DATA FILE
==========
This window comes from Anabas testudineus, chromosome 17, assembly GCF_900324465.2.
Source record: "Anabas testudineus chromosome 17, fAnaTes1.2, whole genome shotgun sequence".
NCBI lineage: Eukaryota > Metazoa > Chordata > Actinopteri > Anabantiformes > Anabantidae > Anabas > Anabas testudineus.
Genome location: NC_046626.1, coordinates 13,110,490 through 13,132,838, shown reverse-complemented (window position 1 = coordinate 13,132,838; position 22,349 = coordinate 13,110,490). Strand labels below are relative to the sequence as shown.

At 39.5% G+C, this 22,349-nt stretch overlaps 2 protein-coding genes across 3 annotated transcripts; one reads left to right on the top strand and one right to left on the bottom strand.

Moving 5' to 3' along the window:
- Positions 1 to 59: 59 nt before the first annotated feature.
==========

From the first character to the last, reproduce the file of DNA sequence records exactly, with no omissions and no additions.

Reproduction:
This window comes from Anabas testudineus, chromosome 17, assembly GCF_900324465.2.
Source record: "Anabas testudineus chromosome 17, fAnaTes1.2, whole genome shotgun sequence".
NCBI lineage: Eukaryota > Metazoa > Chordata > Actinopteri > Anabantiformes > Anabantidae > Anabas > Anabas testudineus.
Genome location: NC_046626.1, coordinates 13,110,490 through 13,132,838, shown reverse-complemented (window position 1 = coordinate 13,132,838; position 22,349 = coordinate 13,110,490). Strand labels below are relative to the sequence as shown.

At 39.5% G+C, this 22,349-nt stretch overlaps 2 protein-coding genes across 3 annotated transcripts; one reads left to right on the top strand and one right to left on the bottom strand.

Moving 5' to 3' along the window:
- Positions 1 to 59: 59 nt before the first annotated feature.